Notes: Scott not getting involved in Woods, Williams split

By Doug FergusonAugust 5, 2011, 1:39 am

AKRON, Ohio – Even after Tiger Woods fired him as his caddie on July 3, after the AT&T National, Steve Williams chose not to go public until after the British Open so it would not be a distraction to his new employer, Adam Scott.

After the split was announced, Williams went on New Zealand television and said he was disappointed with Woods and that he felt as though he had wasted the last two years of his life. Clearly, hard feelings remain.

Scott, though, isn’t interested.

“To be honest, I haven’t really been following it,” Scott said Thursday after his 8-under 62 in the Bridgestone Invitational gave him a one-shot lead over Jason Day and left him six shots clear of Woods, who played for the first time since May 12.

“I don’t really care,” Scott said. “It’s not my business. And until it really has an effect on me and how I’m going to play, then I’m not going to … he’s dealing with it the way he wants to deal with it. He’s a big boy. He can handle it.”

There appears to have been no communication between Scott and Woods, and the Australian isn’t sure there needs to be.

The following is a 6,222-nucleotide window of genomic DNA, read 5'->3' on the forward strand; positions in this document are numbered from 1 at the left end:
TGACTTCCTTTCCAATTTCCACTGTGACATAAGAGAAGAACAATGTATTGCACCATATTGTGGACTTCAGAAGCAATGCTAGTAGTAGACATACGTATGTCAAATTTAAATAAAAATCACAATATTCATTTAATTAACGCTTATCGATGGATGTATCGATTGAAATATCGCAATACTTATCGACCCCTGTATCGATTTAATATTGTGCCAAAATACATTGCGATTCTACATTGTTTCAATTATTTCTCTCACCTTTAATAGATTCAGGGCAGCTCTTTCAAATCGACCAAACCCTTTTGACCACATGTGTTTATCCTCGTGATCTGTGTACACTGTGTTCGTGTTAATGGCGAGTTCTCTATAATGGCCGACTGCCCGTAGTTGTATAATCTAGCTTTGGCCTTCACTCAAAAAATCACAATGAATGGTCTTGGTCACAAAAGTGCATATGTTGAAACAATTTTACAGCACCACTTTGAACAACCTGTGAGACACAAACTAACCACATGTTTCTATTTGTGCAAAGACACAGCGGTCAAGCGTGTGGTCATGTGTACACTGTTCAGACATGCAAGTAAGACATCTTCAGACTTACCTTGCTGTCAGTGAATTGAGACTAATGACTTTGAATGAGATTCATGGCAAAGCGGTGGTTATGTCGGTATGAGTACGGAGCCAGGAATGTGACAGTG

He asked Williams to caddie for him at the U.S. Open if the Kiwi were available, and when Williams learned (after flying to America) that Woods was not going to play at Congressional, he called Scott. Williams caddied again for him at the AT&T National, where he was fired by Woods, and then the British Open.

Scott said at the U.S. Open that he has not talked to Woods, and he hasn’t seen him at Firestone.

“I saw him at Aronimink (site of the AT&T National), but I had no idea that it was going down like that,” Scott said. “I haven’t seen him yet. I don’t think it should be awkward. This kind of thing happens on tour. It happens a lot every year with everyone, and just because it’s Tiger and Steve, I’m not going to treat it like it’s anything different than anyone else going through this.

“I hope it’s not going to be awkward,” he said. “I don’t have a problem, but if he has a problem, then he can definitely tell me.”

Scott is more interested in what Williams has to say, and so far he has been impressed.

One thing is clear. Williams doesn’t mince words, a similar bluntness to what Scott received when he worked with Butch Harmon.

“He’s been very honest with me what he thinks of my game,” Scott said. “He thinks I can be as good a player as I want to be, but he’s adamant that you’ve got to put the work in, and I think he sees that I am putting in the work.”

Scott was asked if he thought Williams felt a little more motivation because this was Woods’ first tournament back.

“He just wants to get me going, wants to get me playing like this more often,” Scott said. “Yeah, I’m sure he feels good about today.”

BIG FIRST SERVE: Sergio Garcia played with tape tightly wrapped around his right wrist, due to a slight injury that doesn’t effect his golf game. In fact, he didn’t even tweak it playing golf.